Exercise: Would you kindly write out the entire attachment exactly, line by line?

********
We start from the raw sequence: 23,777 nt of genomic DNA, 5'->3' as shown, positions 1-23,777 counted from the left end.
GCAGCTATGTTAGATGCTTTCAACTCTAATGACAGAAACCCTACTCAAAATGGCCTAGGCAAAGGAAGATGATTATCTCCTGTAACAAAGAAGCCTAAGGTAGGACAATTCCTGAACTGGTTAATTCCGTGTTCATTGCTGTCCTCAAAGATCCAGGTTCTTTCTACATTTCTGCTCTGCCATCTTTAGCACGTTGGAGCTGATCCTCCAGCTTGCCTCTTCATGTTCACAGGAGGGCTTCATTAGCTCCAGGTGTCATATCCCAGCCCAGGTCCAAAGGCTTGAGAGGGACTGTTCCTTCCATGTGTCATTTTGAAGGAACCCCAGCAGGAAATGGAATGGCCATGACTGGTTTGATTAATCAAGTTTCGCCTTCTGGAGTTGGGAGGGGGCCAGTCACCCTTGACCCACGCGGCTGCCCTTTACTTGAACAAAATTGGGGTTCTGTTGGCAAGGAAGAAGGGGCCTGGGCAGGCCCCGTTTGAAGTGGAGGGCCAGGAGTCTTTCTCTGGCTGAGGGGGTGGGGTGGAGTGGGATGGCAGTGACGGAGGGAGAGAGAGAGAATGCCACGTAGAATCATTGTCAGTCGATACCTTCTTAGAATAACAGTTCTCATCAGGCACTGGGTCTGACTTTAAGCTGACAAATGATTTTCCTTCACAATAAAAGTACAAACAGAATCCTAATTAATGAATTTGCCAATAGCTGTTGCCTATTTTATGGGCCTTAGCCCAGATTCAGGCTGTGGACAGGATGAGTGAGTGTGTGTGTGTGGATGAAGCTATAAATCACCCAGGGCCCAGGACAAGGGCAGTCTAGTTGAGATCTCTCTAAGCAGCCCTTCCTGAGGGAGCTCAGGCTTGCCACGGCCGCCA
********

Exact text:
We start from the raw sequence: 23,777 nt of genomic DNA, 5'->3' as shown, positions 1-23,777 counted from the left end.
GCAGCTATGTTAGATGCTTTCAACTCTAATGACAGAAACCCTACTCAAAATGGCCTAGGCAAAGGAAGATGATTATCTCCTGTAACAAAGAAGCCTAAGGTAGGACAATTCCTGAACTGGTTAATTCCGTGTTCATTGCTGTCCTCAAAGATCCAGGTTCTTTCTACATTTCTGCTCTGCCATCTTTAGCACGTTGGAGCTGATCCTCCAGCTTGCCTCTTCATGTTCACAGGAGGGCTTCATTAGCTCCAGGTGTCATATCCCAGCCCAGGTCCAAAGGCTTGAGAGGGACTGTTCCTTCCATGTGTCATTTTGAAGGAACCCCAGCAGGAAATGGAATGGCCATGACTGGTTTGATTAATCAAGTTTCGCCTTCTGGAGTTGGGAGGGGGCCAGTCACCCTTGACCCACGCGGCTGCCCTTTACTTGAACAAAATTGGGGTTCTGTTGGCAAGGAAGAAGGGGCCTGGGCAGGCCCCGTTTGAAGTGGAGGGCCAGGAGTCTTTCTCTGGCTGAGGGGGTGGGGTGGAGTGGGATGGCAGTGACGGAGGGAGAGAGAGAGAATGCCACGTAGAATCATTGTCAGTCGATACCTTCTTAGAATAACAGTTCTCATCAGGCACTGGGTCTGACTTTAAGCTGACAAATGATTTTCCTTCACAATAAAAGTACAAACAGAATCCTAATTAATGAATTTGCCAATAGCTGTTGCCTATTTTATGGGCCTTAGCCCAGATTCAGGCTGTGGACAGGATGAGTGAGTGTGTGTGTGTGGATGAAGCTATAAATCACCCAGGGCCCAGGACAAGGGCAGTCTAGTTGAGATCTCTCTAAGCAGCCCTTCCTGAGGGAGCTCAGGCTTGCCACGGCCGCCA